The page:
3 Nov 2009

Interesting social networking focus efforts

Posted by Moshe Mikanovsky

Interesting social networking focus efforts

I had an interesting couple of days, after publishing 3 Examples for Art Licensing Online Scouting. I used all my social networks to post the new blog, just like I did before with my earlier posts.

  • I tweeted about it exactly 6 times (just search in Twitter for “http://bit.ly/FFLYkin”) different times of the day, and it was retweeted another 15 times by 5 tweeps, 4 of which are my followers, and one of them (@JUDERM) was featured in the article.
  • I added it to my Facebook Fan club and also posted it on my personal user live feed.
  • I changed my email signature and added my last post and a link to it, so anyone who got an email from me since then had it right there.
  • I sent emails to the 3 artists featured, asking them to send notifications, tweets, Facebook notes etc to their contacts.
  • I added a post in the Zazzle forum, telling everyone there about it. Jude also added another post there.
  • I added a new discussion on LinkedIn in the Art of Licensing group, pointing to the new article.

Then I started following the access stats… and I got a hit! But, this is not what I wanted to discuss here. The interesting thing is to look at the stats, and see where people were surfing from to get to my blog. Here are some number (good to the time this article was published):

Referrers sites:

  • Twitter – 11 (this number comes from my WordPress stats. On TweetDeck I actually see 80 clicks on the bit.ly URL. When I view the details I see there were actually 105 clicks. The details show that this short URL was shared also on Facebook and in emails [although the following numbers don't agree], so I guess my numbers for these two might be initiated by the Twitter post)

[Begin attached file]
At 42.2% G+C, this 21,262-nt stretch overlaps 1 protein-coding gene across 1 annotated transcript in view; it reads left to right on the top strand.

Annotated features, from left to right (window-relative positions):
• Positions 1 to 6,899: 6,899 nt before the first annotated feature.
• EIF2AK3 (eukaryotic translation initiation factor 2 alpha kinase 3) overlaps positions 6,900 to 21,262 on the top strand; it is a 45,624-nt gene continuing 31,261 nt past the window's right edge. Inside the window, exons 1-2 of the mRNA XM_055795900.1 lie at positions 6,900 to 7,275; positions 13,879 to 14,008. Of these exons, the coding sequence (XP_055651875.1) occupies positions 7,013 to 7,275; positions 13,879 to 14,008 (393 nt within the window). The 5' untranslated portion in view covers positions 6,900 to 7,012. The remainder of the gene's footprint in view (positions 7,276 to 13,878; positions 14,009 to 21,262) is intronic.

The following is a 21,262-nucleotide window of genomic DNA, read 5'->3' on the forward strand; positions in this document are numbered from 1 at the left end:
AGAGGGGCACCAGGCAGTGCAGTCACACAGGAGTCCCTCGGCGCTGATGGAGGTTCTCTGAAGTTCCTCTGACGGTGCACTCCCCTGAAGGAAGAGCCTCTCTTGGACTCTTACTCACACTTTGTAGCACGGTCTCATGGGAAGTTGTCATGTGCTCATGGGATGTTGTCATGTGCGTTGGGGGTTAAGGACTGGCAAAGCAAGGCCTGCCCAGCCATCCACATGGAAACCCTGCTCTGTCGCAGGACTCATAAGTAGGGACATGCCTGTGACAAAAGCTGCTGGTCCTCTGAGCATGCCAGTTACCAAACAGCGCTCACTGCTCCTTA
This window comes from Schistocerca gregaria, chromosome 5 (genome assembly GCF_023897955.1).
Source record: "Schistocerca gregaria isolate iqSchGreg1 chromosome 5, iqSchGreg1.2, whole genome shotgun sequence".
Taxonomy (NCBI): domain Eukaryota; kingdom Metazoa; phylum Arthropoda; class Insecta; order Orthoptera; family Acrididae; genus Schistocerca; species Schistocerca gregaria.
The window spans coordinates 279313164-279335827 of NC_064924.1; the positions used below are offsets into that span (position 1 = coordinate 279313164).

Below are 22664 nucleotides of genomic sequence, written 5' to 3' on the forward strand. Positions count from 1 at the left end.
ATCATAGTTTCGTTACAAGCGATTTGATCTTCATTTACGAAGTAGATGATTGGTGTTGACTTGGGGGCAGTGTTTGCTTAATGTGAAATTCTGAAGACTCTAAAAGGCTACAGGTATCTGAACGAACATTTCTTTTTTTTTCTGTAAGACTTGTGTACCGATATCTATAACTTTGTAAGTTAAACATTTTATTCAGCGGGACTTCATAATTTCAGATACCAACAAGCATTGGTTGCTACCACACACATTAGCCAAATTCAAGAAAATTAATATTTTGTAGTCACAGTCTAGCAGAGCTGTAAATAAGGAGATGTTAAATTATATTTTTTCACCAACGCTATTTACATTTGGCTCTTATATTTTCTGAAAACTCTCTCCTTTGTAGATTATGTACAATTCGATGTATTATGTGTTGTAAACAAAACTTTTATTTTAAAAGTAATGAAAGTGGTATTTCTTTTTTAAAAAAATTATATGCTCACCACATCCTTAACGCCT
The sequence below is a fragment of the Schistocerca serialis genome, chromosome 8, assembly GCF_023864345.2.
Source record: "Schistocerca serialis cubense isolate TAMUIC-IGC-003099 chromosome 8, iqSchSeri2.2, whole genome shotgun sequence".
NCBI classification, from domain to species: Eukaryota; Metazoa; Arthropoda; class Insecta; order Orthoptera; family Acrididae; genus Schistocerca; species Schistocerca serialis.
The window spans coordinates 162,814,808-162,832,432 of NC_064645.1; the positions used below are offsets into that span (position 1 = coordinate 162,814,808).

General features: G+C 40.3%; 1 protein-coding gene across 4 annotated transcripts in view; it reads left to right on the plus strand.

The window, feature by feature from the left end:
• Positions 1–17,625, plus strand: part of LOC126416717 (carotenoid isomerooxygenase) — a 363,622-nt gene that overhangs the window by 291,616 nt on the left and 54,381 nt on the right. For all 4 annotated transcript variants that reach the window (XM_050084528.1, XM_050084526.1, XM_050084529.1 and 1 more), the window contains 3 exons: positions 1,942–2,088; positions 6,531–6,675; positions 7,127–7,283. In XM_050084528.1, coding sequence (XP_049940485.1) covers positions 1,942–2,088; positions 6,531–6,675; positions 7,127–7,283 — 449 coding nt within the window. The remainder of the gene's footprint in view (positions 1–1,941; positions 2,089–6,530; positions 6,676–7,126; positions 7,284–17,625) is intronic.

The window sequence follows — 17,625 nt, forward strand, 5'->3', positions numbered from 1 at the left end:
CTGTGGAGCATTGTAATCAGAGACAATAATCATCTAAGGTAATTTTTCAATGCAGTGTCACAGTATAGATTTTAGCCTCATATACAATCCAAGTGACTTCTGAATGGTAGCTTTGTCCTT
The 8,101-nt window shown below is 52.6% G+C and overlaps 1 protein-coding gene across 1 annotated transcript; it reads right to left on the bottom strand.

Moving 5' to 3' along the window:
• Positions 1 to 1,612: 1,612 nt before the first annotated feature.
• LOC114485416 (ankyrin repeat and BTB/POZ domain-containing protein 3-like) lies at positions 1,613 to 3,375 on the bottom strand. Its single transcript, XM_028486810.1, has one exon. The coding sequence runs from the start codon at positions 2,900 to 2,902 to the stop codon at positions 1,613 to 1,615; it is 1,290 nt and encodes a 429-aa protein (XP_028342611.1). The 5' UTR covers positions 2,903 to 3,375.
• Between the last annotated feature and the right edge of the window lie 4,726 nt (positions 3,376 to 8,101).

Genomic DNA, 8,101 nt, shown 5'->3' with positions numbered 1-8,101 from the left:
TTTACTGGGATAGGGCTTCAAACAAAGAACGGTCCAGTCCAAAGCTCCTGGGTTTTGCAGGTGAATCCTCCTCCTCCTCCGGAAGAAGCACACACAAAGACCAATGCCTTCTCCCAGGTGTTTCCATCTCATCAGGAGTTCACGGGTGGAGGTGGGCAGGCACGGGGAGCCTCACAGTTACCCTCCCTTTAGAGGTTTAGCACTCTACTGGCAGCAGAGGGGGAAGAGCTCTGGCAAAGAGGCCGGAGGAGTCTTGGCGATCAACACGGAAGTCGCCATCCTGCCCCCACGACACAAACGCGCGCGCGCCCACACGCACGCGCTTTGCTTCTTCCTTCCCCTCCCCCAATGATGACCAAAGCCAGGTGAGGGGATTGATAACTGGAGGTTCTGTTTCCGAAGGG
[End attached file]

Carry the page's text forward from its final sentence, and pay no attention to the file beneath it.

• Facebook -12
  • Emails – 9
  • Zazzle – 48
  • LinkedIn – 83
  • Kate Harper’s blog (only published today) – 5
  • Other (search engine, my site) - 5

Now, as for which article people read, 3 Examples for Art Licensing Online Scouting is definitely the center point with 85% of all articles read.

So, what do I get from all these numbers? Let’s see:

  1. The more places you post, the more people will see it and read it, but only if you give them value for the reading. My previous articles were interesting (I think!) but didn’t have the same impact as the latest one.
  2. The more focus your audience, more chances people will want to read it.
    The group at LinkedIn is very much focused on Art Licensing, giving that 48% if all readers came from LinkedIn! If I add also the readers from Kate’s blog (which is directly related to the Art Licensing and the LinkedIn group), I will get more than 50% readership.Zazzle with 28% of readers shows a broader, less focused group, but still a group of artists and designers. Most of them are not interested in Art Licensing…Twitter with 6% just shows how hard it is to make a note on Twitter. I have now 289 followers, and who knows how many followers they have, but only 11 people actually came through that network (again, based on the WordPress stats).Facebook with 7% and emails with 5% are the same idea.
  3. LinkedIn can be a very powerful tool. It might not be as easy to start with as Twitter, or as “cool” as Facebook, but it is definitely something every professional should be on.
  4. Find your niche. Find where the people of the niche are. Aim.

I am sure these numbers will grow also tonight and tomorrow, but I thought it might be fascinating for other people to see as it was for me. As always, I would love to hear your opinion and insights!

Thanks

Moshe

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